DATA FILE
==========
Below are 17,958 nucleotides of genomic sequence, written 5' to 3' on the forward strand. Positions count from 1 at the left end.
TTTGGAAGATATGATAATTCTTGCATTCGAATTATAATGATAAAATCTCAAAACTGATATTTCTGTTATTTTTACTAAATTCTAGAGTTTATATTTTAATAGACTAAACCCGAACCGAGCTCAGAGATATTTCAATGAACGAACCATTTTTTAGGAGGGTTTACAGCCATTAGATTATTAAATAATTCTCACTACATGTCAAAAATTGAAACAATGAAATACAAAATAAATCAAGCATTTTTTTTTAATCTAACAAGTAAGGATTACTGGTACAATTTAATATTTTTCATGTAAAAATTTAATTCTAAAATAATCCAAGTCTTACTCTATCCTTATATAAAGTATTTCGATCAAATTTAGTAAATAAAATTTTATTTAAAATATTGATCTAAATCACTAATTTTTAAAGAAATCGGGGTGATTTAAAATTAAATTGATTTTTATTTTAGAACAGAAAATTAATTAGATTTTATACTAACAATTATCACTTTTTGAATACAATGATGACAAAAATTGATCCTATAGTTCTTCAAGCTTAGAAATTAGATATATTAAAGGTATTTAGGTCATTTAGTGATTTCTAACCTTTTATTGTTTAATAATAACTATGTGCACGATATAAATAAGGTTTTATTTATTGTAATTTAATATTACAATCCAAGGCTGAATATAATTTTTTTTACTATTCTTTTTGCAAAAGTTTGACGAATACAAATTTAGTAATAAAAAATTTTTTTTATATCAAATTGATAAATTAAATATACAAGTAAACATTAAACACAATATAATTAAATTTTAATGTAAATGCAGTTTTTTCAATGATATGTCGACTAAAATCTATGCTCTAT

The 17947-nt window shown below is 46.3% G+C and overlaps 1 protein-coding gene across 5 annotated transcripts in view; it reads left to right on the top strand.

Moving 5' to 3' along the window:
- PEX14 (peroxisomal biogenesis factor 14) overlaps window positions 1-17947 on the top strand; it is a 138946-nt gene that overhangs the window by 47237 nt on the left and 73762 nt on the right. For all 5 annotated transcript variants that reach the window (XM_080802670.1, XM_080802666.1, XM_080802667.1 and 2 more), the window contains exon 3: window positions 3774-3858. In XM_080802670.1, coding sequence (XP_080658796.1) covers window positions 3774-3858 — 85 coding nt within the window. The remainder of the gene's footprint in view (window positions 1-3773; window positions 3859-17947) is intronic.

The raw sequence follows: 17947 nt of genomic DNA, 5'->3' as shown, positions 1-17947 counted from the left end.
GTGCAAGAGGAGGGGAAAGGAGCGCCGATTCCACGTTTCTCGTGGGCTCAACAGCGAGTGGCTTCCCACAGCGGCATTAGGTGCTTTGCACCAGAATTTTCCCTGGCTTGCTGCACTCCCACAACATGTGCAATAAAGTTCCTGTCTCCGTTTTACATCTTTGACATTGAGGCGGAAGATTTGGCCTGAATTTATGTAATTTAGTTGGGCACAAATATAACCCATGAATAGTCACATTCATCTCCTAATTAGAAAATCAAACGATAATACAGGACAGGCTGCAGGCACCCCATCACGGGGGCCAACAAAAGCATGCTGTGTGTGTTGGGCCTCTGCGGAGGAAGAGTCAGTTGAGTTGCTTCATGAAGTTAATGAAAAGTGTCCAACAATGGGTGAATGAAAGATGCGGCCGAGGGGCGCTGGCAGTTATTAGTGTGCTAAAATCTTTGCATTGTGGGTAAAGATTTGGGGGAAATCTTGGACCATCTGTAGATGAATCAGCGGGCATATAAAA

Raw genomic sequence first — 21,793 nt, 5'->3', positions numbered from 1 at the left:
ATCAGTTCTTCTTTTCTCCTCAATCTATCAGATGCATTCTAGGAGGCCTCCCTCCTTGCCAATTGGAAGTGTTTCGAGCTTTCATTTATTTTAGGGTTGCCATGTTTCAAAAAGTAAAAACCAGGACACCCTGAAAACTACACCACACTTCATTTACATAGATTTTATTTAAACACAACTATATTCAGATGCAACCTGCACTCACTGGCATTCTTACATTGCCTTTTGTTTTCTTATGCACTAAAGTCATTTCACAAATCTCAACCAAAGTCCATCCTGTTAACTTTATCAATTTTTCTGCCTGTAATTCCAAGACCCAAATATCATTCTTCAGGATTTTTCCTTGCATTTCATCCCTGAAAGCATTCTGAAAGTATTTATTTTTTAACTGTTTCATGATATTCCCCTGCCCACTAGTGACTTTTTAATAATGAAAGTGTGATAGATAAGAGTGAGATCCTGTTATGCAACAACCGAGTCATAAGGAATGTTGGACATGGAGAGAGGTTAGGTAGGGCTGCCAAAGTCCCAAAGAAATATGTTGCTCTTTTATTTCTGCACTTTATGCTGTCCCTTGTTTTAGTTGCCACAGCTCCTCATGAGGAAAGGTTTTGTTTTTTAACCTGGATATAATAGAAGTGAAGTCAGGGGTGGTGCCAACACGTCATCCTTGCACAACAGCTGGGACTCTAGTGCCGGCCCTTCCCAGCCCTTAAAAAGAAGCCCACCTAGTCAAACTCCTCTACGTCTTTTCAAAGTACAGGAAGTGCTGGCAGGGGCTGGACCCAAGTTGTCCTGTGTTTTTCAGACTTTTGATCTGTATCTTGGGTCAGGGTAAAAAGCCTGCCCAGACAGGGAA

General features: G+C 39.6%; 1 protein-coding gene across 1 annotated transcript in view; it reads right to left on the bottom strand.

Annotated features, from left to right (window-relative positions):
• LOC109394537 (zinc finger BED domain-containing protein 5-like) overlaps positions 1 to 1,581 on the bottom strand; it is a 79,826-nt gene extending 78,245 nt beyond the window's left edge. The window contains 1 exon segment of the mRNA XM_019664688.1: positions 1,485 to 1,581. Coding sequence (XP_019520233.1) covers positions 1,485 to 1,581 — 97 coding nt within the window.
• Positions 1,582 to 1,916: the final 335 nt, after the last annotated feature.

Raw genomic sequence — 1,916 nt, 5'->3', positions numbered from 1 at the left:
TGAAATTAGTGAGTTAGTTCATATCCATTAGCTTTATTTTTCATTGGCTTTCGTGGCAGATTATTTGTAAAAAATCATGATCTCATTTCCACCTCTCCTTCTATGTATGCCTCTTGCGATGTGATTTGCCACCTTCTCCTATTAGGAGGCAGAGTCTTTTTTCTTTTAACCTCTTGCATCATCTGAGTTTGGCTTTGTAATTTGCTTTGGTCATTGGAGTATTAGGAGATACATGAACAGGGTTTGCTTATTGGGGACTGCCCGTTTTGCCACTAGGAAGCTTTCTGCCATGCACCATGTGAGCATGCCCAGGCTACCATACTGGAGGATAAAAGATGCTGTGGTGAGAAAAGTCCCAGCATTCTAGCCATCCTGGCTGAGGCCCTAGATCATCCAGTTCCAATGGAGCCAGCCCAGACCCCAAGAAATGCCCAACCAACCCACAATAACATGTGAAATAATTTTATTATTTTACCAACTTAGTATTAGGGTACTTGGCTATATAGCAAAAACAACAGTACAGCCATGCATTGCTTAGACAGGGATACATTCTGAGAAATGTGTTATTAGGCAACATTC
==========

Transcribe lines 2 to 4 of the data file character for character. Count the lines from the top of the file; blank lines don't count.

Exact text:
TTTGGAAGATATGATAATTCTTGCATTCGAATTATAATGATAAAATCTCAAAACTGATATTTCTGTTATTTTTACTAAATTCTAGAGTTTATATTTTAATAGACTAAACCCGAACCGAGCTCAGAGATATTTCAATGAACGAACCATTTTTTAGGAGGGTTTACAGCCATTAGATTATTAAATAATTCTCACTACATGTCAAAAATTGAAACAATGAAATACAAAATAAATCAAGCATTTTTTTTTAATCTAACAAGTAAGGATTACTGGTACAATTTAATATTTTTCATGTAAAAATTTAATTCTAAAATAATCCAAGTCTTACTCTATCCTTATATAAAGTATTTCGATCAAATTTAGTAAATAAAATTTTATTTAAAATATTGATCTAAATCACTAATTTTTAAAGAAATCGGGGTGATTTAAAATTAAATTGATTTTTATTTTAGAACAGAAAATTAATTAGATTTTATACTAACAATTATCACTTTTTGAATACAATGATGACAAAAATTGATCCTATAGTTCTTCAAGCTTAGAAATTAGATATATTAAAGGTATTTAGGTCATTTAGTGATTTCTAACCTTTTATTGTTTAATAATAACTATGTGCACGATATAAATAAGGTTTTATTTATTGTAATTTAATATTACAATCCAAGGCTGAATATAATTTTTTTTACTATTCTTTTTGCAAAAGTTTGACGAATACAAATTTAGTAATAAAAAATTTTTTTTATATCAAATTGATAAATTAAATATACAAGTAAACATTAAACACAATATAATTAAATTTTAATGTAAATGCAGTTTTTTCAATGATATGTCGACTAAAATCTATGCTCTAT

The 17947-nt window shown below is 46.3% G+C and overlaps 1 protein-coding gene across 5 annotated transcripts in view; it reads left to right on the top strand.

Moving 5' to 3' along the window: